In comments on July 29 following meetings with President Yayi of Benin; President Conde of Guinea; President Issoufou of Niger; and President Ouattara of Ivory Coast, President Barack Obama stated the following:
“Despite the impressive work of all these gentlemen, I’ve said before and I think they all agree, Africa does not need strong men; Africa needs strong institutions. So we are working with them as partners to build effective judiciaries, strong civil societies, legislatures that are effective and inclusive, making sure that human rights are protected.”
–President Barack Obama, West Africa: Remarks By Obama After Meeting With Four African Presidents”, July 29, 2011, reprinted in TheNigerianDaily.com, July 30, 2011.
As we have learned in other contexts, it is important to examine carefully not just what President Obama says but also, and most importantly, what he does. When he speaks of working with these and presumably other African leaders “to build effective judiciaries, strong civil societies, legislatures that are effective and inclusive, making sure that human rights are protected,” one must ask, “What are the specific programs, in which countries, and at what level of funding is he referring to?”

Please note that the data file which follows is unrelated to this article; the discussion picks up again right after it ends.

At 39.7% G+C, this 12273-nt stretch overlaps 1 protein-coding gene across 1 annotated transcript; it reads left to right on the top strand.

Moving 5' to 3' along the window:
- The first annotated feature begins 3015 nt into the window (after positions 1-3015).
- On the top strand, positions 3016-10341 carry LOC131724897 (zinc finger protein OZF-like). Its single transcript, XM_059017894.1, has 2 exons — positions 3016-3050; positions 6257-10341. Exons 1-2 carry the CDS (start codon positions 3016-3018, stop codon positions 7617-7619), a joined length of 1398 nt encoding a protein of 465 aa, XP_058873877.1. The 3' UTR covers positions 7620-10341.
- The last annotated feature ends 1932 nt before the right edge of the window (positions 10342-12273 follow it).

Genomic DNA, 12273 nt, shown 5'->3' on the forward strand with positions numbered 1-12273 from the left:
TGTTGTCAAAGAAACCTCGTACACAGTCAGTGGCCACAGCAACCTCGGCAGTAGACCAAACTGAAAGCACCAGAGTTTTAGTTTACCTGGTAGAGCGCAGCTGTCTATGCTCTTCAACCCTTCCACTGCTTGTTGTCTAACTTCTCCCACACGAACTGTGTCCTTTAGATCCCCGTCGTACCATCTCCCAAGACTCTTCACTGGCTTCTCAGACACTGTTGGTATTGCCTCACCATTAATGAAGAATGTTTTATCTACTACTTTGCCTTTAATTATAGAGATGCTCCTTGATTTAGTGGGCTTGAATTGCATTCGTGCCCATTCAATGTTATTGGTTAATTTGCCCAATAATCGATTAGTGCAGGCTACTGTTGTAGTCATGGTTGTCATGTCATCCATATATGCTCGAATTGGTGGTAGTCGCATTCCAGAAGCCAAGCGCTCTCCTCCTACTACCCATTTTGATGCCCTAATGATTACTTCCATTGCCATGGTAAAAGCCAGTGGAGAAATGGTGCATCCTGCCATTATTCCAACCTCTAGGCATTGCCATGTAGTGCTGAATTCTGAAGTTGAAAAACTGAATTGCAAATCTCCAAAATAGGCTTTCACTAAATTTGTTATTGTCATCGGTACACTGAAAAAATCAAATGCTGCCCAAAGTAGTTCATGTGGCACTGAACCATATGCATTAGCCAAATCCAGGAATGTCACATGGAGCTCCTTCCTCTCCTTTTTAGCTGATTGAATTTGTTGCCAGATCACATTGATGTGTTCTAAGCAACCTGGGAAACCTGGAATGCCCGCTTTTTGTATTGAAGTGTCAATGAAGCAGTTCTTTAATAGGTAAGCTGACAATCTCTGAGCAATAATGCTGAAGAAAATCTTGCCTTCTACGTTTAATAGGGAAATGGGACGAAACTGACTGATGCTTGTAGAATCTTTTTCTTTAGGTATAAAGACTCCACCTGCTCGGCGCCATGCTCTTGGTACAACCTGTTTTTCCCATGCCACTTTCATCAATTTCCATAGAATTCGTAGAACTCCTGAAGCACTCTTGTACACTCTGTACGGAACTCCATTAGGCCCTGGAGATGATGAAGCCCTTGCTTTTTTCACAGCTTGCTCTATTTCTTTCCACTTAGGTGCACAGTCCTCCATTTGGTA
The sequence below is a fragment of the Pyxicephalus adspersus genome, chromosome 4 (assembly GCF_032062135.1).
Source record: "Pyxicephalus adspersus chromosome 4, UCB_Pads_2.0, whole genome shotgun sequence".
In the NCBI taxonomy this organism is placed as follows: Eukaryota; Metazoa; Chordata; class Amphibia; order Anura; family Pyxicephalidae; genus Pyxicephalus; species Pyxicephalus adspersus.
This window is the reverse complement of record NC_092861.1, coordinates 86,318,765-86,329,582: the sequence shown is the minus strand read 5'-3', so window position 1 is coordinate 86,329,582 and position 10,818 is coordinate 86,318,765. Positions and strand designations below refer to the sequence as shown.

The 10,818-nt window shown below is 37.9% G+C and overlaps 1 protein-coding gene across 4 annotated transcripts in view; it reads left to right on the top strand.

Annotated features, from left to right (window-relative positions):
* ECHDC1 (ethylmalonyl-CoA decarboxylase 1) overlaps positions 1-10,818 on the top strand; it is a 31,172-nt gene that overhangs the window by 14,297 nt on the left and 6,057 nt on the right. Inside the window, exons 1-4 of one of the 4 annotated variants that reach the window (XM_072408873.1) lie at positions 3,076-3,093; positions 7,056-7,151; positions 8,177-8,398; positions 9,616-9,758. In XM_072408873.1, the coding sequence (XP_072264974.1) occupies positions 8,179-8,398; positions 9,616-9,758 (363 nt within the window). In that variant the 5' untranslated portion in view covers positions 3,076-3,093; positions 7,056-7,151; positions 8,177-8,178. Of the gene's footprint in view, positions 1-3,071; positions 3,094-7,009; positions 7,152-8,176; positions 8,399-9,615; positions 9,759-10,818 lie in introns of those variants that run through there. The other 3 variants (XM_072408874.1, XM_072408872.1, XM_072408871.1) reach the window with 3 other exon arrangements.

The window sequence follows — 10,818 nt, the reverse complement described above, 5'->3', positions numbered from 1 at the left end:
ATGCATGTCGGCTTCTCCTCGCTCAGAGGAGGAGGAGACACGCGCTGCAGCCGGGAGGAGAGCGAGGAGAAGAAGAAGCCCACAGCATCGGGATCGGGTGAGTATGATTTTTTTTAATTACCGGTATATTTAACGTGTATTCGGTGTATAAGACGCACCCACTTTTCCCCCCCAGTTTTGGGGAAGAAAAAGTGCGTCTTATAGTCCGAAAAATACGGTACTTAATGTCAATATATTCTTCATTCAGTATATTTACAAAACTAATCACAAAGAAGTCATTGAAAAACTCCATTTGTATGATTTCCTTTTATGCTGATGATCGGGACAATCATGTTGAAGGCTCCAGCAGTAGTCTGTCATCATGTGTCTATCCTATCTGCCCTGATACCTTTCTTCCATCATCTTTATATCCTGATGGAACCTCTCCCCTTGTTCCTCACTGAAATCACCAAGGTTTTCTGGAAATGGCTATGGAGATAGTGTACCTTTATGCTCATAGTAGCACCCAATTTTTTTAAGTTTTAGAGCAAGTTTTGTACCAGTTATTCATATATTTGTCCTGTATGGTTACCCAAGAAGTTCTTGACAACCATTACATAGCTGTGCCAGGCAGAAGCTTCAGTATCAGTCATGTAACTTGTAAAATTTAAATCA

Again, how does this level of funding, per country, compare to the cost of deploying one American soldier to Afghanistan for one year?
Africans struggling to establish or strengthen democracy in their countries need not just words, but deeds. They need specific and meaningful programs that provide financial assistance for the strengthening of civil society organizations, including NGO’s working to ensure observance of fundamental human rights, and judicial reforms that not only improve the functioning of the courts but also expand access to justice among broader sections of the population.
See The Trenchant Observer, “Obama and Democracy in Africa, 2011,” July 16, 2011
Also worth noting in passing is the level of sophistication regarding Africa revealed at the White House, when the President refers to “Cote d’Ivoire” as if no one in the State Department knows the name of the country in English (Ivory Coast). If we are to start using the native languages for the names of different countries, we will have to refer to Egypt as Misr, Algeria as Jaza’ir, and Germany as Deutschland. It’s probably better to stick with English.
Or, to cite another example, when the Deputy National Security Adviser for Africa speaks of the president trying to find ways to speak directly to “the African people,” he is referring to the diverse peoples of the 54 countries of Africa as one people. It as if he were referring to people in Asia as “the Asian people” or the people in Latin America as “the Latin American people”. India, China and Brazil, to cite but a few examples, would not be pleased.
Details count, and are revealing.
The Trenchant Observer